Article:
Archive | February, 2013

Ask a Lesbian!

18 Feb

Something people ask questions because they are really curious, sometimes they are trying to further their own agenda, sometimes they just don’t have good boundaries. I’ve pretty much heard the questions there are, I think. Here are some of my top Q&As. I have kept this purposely G-rated. If you have a sincere question you’d like to ask, feel free to leave a comment.

  • To a lesbian couple, “Which one is the man?”

          Most lesbians find this question very insulting. I find it humorous (because I am sick that way). Some people cannot imagine a woman-woman dynamic and can only see the world via opposite gender couple lenses. This is somewhat understandable.

          The insult revolves around why a lesbian couple is not already “whole” and self-sufficient; why would it need a man? The questioner may be really asking, “Who is the primary decision maker?” or “Who takes out the trash?”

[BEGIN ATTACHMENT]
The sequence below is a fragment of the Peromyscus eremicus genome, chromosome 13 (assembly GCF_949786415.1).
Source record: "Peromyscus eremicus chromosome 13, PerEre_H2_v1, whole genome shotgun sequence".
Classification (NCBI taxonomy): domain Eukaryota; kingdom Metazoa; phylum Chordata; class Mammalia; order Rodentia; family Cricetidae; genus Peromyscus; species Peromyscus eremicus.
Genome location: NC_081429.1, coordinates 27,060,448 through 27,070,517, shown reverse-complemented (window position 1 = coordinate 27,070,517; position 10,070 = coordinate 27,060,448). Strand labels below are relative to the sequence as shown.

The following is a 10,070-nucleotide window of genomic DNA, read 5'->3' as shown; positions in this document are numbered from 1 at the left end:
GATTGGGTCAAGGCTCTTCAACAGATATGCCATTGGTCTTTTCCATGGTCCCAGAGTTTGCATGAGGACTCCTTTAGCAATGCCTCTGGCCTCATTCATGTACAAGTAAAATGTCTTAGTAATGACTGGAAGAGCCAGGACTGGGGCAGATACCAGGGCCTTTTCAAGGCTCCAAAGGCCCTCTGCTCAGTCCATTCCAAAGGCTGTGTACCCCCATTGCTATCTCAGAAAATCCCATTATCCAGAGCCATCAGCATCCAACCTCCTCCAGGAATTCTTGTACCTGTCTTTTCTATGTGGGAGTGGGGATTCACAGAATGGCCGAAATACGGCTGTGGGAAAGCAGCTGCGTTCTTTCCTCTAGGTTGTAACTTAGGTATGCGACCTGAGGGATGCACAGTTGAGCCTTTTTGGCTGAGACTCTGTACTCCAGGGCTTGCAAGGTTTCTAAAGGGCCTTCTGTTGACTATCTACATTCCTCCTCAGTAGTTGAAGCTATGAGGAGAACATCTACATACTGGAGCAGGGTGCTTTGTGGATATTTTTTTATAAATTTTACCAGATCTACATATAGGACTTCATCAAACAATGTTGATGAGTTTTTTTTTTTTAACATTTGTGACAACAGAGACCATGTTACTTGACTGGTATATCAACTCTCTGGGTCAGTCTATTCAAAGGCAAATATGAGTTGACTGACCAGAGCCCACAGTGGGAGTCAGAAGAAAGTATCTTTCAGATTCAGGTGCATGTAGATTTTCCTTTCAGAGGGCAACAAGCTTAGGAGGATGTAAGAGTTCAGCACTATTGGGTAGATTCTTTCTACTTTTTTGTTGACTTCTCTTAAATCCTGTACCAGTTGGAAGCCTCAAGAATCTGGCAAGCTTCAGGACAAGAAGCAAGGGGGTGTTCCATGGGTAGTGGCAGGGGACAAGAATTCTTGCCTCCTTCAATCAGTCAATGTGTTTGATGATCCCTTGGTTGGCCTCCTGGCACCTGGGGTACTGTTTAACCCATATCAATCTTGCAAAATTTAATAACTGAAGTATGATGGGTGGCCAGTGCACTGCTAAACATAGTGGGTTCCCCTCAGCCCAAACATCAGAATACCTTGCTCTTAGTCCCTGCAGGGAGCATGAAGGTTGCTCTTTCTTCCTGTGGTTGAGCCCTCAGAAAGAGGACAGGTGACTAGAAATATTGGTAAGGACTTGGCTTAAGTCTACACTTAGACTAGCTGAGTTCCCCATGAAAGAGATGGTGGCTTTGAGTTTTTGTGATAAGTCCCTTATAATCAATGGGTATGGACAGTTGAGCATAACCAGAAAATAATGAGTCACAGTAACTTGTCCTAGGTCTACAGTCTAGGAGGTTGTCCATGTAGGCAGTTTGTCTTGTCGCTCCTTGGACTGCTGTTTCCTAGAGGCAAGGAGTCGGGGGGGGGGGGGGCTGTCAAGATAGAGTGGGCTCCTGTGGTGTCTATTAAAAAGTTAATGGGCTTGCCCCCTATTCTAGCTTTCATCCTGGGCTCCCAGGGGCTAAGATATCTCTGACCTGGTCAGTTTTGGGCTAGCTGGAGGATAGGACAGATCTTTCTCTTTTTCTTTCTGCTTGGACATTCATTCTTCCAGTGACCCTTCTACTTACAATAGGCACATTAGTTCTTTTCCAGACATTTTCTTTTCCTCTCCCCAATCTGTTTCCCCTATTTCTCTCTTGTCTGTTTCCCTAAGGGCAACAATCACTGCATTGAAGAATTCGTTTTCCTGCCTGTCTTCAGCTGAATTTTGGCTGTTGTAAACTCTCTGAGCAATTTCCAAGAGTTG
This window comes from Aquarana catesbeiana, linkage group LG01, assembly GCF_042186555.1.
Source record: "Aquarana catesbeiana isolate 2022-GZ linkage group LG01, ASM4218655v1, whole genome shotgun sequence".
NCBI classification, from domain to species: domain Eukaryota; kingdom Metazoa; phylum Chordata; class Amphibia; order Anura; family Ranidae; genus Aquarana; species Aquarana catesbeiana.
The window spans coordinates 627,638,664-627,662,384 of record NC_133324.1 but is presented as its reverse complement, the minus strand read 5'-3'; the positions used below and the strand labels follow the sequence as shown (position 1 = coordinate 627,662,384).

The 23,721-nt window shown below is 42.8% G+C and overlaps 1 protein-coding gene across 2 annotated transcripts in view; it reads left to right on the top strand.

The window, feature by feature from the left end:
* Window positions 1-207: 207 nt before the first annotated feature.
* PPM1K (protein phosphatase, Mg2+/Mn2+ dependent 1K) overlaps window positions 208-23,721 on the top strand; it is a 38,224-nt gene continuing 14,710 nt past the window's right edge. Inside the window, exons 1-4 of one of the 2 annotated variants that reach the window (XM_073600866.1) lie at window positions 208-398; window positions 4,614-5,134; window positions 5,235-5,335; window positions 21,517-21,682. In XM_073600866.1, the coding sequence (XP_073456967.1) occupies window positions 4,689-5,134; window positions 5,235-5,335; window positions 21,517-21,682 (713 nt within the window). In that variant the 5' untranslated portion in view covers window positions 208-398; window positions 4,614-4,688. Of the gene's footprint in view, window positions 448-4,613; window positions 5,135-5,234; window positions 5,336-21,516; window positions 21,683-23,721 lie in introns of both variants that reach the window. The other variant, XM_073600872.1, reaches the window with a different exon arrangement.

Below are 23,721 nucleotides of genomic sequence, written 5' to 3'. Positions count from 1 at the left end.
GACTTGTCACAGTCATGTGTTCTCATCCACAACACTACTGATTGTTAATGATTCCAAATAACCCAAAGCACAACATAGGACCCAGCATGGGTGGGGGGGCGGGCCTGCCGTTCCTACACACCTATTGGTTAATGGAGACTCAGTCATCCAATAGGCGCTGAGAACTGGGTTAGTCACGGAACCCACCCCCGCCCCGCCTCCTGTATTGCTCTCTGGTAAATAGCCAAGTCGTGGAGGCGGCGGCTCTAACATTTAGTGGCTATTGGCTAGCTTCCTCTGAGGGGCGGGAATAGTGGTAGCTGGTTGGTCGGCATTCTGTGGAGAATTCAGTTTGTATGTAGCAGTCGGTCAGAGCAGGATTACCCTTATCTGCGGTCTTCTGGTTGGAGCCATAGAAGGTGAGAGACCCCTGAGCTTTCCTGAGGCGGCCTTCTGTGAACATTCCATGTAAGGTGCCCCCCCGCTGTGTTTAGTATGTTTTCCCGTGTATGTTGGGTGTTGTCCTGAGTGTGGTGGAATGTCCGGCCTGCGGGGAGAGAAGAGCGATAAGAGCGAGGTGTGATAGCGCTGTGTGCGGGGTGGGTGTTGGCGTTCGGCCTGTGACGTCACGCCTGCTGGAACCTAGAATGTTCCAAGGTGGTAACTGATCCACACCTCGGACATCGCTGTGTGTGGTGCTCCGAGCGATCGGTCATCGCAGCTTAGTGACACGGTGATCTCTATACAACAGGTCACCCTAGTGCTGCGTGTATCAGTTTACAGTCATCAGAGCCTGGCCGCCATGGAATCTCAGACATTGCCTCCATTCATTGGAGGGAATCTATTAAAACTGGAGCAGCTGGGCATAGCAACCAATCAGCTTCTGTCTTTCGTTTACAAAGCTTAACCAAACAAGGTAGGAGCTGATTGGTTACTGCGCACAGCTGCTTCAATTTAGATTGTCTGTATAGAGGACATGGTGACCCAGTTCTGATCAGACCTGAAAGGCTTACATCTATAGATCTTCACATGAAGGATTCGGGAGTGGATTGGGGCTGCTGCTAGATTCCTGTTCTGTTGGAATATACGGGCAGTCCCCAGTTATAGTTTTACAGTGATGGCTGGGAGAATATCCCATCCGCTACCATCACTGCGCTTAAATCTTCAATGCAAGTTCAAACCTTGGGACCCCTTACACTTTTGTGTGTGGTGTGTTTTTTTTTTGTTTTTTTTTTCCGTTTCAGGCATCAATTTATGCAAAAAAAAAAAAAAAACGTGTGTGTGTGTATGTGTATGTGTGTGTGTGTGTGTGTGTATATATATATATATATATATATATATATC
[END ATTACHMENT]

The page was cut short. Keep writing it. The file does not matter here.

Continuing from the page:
There is NO man in a lesbian couple’s partnership. If you have a question about specifics, if you are close to the couple, you might want to ask your specific question. If you don’t know the couple well, you should not be asking anything too personal, just like you would not ask a straight couple you are not close to.

  • “Are you sure you just haven’t met the ‘right’ man yet? Were you hurt by a man? Did you not get along with your father? Do you hate men? How do you know you’re a lesbian if you’ve never been with a man?”

          Being a lesbian is NOT how about one does or does not feel about men. It is about how one feels about women.

  • Said by straight men, “Lesbians…nice, gay men…yuk.”

          Some people think by saying this, they are giving out a compliment. This is NOT a compliment. When you say this, what I hear is, “I would totally dig a threesome and want to watch, but thinking about watching or being with men makes me gag.” You are making our relationships all about SEX. Is your straight relationship all about SEX?

  • “Why are some lesbians with women who look like men? Why do some lesbians wear men’s clothes? Why do all lesbians like sports?”